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Keywords:

  • Attention;
  • Somatosensory association cortex;
  • Medial prefrontal cortex;
  • Involuntary orienting;
  • Threat detection

Abstract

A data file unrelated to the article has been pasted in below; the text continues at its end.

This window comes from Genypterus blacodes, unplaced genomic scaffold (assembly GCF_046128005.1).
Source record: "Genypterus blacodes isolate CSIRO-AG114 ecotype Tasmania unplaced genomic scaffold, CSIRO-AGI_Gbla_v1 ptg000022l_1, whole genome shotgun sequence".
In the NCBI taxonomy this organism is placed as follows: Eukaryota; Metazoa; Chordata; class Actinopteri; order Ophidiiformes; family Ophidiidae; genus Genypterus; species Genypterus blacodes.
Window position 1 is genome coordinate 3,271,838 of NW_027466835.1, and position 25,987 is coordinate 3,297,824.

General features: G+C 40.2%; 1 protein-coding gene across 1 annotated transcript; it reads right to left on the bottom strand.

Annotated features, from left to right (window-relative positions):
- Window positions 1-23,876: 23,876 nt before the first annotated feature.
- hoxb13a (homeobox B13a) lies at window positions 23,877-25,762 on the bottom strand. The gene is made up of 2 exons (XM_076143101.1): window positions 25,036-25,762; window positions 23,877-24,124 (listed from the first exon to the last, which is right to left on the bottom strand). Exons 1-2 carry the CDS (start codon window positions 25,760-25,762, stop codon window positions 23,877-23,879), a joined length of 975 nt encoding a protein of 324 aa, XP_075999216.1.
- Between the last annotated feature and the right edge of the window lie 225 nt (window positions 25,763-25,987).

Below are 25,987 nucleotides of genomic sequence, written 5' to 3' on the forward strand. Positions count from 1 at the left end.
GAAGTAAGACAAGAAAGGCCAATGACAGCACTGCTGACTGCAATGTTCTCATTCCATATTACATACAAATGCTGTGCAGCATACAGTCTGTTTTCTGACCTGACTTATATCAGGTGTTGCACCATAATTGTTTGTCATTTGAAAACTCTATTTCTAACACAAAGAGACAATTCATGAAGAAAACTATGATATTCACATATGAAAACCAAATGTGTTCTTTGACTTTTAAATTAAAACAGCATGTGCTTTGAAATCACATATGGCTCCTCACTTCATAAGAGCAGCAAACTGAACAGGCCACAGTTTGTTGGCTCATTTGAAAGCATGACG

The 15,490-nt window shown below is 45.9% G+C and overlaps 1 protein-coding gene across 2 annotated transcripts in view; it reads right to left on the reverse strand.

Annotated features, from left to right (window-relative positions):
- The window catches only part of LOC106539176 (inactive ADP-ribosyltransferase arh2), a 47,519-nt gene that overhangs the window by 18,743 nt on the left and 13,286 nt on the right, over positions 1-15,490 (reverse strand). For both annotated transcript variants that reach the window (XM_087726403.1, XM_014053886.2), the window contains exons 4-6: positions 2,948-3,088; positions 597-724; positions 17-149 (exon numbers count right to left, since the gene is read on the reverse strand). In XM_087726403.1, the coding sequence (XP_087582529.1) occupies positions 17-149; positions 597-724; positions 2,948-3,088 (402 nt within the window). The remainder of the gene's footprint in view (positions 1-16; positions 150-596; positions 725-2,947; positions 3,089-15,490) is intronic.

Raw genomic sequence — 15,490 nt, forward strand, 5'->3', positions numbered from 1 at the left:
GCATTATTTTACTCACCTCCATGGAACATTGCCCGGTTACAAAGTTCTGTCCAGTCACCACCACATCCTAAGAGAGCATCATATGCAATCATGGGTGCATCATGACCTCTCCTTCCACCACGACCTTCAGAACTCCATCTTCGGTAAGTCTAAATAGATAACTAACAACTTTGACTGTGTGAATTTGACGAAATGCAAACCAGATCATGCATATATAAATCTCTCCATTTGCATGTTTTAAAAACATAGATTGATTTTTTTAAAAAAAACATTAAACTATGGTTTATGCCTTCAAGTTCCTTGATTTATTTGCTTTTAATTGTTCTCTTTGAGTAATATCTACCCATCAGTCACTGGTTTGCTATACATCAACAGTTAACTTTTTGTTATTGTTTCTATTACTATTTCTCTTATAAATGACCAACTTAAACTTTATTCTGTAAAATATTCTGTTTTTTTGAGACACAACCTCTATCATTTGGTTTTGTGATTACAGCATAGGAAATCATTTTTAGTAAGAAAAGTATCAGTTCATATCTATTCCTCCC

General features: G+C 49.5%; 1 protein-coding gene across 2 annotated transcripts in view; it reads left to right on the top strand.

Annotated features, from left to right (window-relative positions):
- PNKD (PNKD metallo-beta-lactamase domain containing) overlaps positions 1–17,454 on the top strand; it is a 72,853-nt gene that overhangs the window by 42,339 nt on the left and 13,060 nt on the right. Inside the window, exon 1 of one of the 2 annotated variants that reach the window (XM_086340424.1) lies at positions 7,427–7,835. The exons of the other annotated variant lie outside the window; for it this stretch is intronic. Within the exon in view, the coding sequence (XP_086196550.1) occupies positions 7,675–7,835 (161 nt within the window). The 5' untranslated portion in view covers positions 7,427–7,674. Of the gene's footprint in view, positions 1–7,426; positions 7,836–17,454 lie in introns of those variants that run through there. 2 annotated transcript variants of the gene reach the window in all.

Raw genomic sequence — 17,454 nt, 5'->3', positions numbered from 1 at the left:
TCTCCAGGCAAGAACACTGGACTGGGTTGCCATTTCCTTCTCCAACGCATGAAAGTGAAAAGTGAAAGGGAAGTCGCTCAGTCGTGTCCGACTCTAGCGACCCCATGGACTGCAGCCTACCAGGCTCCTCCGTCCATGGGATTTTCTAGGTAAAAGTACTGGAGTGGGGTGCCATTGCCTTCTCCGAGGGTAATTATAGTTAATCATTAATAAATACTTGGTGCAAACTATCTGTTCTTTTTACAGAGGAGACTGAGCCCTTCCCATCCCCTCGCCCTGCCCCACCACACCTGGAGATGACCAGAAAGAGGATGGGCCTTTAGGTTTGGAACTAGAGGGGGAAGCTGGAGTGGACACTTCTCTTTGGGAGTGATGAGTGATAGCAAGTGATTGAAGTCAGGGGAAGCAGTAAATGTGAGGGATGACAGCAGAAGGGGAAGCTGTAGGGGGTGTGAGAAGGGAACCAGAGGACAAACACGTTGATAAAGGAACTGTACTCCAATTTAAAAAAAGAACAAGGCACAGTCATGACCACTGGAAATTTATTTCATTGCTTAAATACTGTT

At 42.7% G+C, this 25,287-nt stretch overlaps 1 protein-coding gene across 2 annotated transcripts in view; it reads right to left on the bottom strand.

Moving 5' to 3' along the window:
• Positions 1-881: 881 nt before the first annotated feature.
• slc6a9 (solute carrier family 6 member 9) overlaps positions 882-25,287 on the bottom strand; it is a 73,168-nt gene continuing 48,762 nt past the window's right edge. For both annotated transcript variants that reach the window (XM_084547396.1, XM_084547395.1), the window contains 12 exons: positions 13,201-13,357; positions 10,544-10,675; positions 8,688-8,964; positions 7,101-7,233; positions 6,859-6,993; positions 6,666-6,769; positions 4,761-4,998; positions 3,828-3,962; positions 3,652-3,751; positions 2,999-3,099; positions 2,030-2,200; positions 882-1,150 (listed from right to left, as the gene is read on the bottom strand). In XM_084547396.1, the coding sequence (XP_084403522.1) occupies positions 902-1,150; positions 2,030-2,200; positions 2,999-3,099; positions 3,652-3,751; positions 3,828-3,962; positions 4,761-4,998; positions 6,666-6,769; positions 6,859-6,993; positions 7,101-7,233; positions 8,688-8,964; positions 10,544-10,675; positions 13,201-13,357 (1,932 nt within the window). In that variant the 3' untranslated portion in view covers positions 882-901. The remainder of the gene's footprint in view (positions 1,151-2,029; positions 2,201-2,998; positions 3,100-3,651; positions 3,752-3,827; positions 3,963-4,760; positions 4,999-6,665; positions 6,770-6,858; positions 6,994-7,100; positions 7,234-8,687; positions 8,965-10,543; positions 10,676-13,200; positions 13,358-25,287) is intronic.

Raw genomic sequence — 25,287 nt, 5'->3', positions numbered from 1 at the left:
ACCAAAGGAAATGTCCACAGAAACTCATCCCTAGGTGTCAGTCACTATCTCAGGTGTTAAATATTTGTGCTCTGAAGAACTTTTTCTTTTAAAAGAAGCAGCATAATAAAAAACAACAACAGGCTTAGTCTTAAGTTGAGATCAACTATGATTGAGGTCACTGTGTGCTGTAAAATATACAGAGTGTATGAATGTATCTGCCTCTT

Negative potentials evoked by painful electrical stimulation of the sural nerve that occur at 100–180 ms poststimulus over the contralateral temporal scalp (CTN100-180) and at 130–200 ms over the fronto-central scalp (FCN130-200) exhibit unusual attention effects. That is, their amplitudes are larger when the painful evoking stimulus is unattended than when it is attended. In this experiment, I show that attention has no effect on the CTN100-180 evoked by a weak, nonthreatening sural nerve electrical stimulus. These data suggest that the generators of the CTN100-180, which include the somatosensory association areas in the parietal operculum, are specifically involved in detecting threatening somatosensory stimuli. The FCN130-200 showed a small increase in the unattended condition, which is consistent with the role of its medial prefrontal cortex generators in monitoring any situation that might require a change in attentional control.